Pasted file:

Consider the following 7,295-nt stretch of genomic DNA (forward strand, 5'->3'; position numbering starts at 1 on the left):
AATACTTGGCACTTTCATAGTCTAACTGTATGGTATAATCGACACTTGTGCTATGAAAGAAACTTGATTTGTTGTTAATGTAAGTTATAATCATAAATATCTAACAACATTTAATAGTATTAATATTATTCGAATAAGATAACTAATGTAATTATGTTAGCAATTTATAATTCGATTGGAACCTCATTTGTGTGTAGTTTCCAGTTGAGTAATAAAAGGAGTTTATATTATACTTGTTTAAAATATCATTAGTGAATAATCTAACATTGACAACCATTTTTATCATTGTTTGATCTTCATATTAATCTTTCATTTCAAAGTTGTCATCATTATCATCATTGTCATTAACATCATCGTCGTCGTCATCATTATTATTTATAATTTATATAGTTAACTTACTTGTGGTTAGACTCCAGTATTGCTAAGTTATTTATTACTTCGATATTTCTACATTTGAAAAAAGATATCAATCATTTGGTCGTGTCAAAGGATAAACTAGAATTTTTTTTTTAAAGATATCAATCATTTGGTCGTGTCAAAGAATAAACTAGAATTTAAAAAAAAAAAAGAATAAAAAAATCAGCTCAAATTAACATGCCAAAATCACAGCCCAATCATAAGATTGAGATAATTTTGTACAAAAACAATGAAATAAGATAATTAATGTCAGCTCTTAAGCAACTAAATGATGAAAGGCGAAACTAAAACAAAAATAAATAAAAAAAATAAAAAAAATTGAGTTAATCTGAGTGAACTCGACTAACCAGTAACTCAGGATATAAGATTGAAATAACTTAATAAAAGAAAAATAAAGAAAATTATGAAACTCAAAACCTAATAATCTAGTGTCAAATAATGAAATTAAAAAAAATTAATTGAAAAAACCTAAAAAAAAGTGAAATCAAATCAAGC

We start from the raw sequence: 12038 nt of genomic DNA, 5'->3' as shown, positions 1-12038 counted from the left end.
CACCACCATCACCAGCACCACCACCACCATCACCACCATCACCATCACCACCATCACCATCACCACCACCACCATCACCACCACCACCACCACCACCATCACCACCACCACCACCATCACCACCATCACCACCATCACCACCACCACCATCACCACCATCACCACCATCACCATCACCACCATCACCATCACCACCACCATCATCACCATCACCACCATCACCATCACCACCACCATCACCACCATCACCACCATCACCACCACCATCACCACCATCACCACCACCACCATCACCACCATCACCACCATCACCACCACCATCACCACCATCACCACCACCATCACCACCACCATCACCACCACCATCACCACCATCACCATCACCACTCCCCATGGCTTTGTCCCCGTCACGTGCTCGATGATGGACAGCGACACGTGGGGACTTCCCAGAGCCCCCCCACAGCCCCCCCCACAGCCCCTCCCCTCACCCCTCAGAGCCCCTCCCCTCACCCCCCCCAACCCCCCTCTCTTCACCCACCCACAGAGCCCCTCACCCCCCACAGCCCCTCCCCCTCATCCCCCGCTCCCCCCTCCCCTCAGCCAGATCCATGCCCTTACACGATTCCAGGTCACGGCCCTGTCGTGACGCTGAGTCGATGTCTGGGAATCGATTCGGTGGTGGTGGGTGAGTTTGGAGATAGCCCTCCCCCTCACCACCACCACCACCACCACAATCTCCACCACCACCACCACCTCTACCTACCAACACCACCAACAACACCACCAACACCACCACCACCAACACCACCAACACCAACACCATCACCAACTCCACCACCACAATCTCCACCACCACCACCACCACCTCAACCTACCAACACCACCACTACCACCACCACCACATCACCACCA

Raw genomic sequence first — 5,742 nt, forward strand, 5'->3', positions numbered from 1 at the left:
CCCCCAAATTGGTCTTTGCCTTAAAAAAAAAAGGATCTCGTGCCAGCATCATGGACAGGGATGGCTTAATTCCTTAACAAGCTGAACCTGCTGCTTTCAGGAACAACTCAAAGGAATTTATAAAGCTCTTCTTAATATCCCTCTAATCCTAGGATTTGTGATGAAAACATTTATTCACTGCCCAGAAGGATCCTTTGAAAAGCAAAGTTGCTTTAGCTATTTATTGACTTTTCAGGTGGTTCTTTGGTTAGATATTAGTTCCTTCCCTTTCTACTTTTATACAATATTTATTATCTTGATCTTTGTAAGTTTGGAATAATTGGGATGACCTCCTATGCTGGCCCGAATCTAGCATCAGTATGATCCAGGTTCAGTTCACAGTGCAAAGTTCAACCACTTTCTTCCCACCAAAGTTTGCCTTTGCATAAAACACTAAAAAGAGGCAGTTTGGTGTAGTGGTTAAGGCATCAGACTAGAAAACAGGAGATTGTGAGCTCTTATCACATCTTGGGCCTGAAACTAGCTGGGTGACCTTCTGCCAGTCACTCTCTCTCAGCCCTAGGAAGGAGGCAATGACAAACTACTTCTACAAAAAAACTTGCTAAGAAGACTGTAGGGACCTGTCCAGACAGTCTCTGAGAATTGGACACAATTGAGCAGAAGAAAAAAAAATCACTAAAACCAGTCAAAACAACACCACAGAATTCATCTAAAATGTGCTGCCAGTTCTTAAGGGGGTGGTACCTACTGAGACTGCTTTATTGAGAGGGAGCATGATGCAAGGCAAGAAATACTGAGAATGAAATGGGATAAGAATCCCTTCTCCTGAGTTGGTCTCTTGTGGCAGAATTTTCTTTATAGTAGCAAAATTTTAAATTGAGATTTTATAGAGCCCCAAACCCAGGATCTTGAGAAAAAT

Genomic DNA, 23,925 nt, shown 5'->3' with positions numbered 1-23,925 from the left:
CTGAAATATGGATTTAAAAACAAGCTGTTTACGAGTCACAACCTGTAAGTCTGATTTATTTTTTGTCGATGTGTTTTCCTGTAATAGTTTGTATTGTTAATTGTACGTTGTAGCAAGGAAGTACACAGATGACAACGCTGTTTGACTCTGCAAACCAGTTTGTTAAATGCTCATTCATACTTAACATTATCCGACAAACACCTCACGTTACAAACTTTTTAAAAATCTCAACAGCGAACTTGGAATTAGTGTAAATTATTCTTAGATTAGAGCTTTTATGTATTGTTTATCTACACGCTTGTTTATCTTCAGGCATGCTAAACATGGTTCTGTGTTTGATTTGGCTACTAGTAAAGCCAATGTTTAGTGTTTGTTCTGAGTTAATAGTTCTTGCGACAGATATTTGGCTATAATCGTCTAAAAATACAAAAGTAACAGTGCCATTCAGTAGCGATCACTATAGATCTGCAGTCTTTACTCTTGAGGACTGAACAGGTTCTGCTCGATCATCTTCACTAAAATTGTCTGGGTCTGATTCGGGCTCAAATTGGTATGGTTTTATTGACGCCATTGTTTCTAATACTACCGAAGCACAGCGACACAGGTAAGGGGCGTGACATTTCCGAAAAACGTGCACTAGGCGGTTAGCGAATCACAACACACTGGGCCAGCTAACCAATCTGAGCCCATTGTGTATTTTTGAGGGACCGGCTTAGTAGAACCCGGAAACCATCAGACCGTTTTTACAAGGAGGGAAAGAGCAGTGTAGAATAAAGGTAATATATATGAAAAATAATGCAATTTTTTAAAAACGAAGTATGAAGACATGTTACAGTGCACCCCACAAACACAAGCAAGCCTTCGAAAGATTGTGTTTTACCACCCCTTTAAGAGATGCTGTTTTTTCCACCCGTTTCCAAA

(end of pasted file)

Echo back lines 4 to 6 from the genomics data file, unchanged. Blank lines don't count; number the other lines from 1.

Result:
CACCACCATCACCAGCACCACCACCACCATCACCACCATCACCATCACCACCATCACCATCACCACCACCACCATCACCACCACCACCACCACCACCATCACCACCACCACCACCATCACCACCATCACCACCATCACCACCACCACCATCACCACCATCACCACCATCACCATCACCACCATCACCATCACCACCACCATCATCACCATCACCACCATCACCATCACCACCACCATCACCACCATCACCACCATCACCACCACCATCACCACCATCACCACCACCACCATCACCACCATCACCACCATCACCACCACCATCACCACCATCACCACCACCATCACCACCACCATCACCACCACCATCACCACCATCACCATCACCACTCCCCATGGCTTTGTCCCCGTCACGTGCTCGATGATGGACAGCGACACGTGGGGACTTCCCAGAGCCCCCCCACAGCCCCCCCCACAGCCCCTCCCCTCACCCCTCAGAGCCCCTCCCCTCACCCCCCCCAACCCCCCTCTCTTCACCCACCCACAGAGCCCCTCACCCCCCACAGCCCCTCCCCCTCATCCCCCGCTCCCCCCTCCCCTCAGCCAGATCCATGCCCTTACACGATTCCAGGTCACGGCCCTGTCGTGACGCTGAGTCGATGTCTGGGAATCGATTCGGTGGTGGTGGGTGAGTTTGGAGATAGCCCTCCCCCTCACCACCACCACCACCACCACAATCTCCACCACCACCACCACCTCTACCTACCAACACCACCAACAACACCACCAACACCACCACCACCAACACCACCAACACCAACACCATCACCAACTCCACCACCACAATCTCCACCACCACCACCACCACCTCAACCTACCAACACCACCACTACCACCACCACCACATCACCACCA

Raw genomic sequence first — 5,742 nt, forward strand, 5'->3', positions numbered from 1 at the left:
CCCCCAAATTGGTCTTTGCCTTAAAAAAAAAAGGATCTCGTGCCAGCATCATGGACAGGGATGGCTTAATTCCTTAACAAGCTGAACCTGCTGCTTTCAGGAACAACTCAAAGGAATTTATAAAGCTCTTCTTAATATCCCTCTAATCCTAGGATTTGTGATGAAAACATTTATTCACTGCCCAGAAGGATCCTTTGAAAAGCAAAGTTGCTTTAGCTATTTATTGACTTTTCAGGTGGTTCTTTGGTTAGATATTAGTTCCTTCCCTTTCTACTTTTATACAATATTTATTATCTTGATCTTTGTAAGTTTGGAATAATTGGGATGACCTCCTATGCTGGCCCGAATCTAGCATCAGTATGATCCAGGTTCAGTTCACAGTGCAAAGTTCAACCACTTTCTTCCCACCAAAGTTTGCCTTTGCATAAAACACTAAAAAGAGGCAGTTTGGTGTAGTGGTTAAGGCATCAGACTAGAAAACAGGAGATTGTGAGCTCTTATCACATCTTGGGCCTGAAACTAGCTGGGTGACCTTCTGCCAGTCACTCTCTCTCAGCCCTAGGAAGGAGGCAATGACAAACTACTTCTACAAAAAAACTTGCTAAGAAGACTGTAGGGACCTGTCCAGACAGTCTCTGAGAATTGGACACAATTGAGCAGAAGAAAAAAAAATCACTAAAACCAGTCAAAACAACACCACAGAATTCATCTAAAATGTGCTGCCAGTTCTTAAGGGGGTGGTACCTACTGAGACTGCTTTATTGAGAGGGAGCATGATGCAAGGCAAGAAATACTGAGAATGAAATGGGATAAGAATCCCTTCTCCTGAGTTGGTCTCTTGTGGCAGAATTTTCTTTATAGTAGCAAAATTTTAAATTGAGATTTTATAGAGCCCCAAACCCAGGATCTTGAGAAAAAT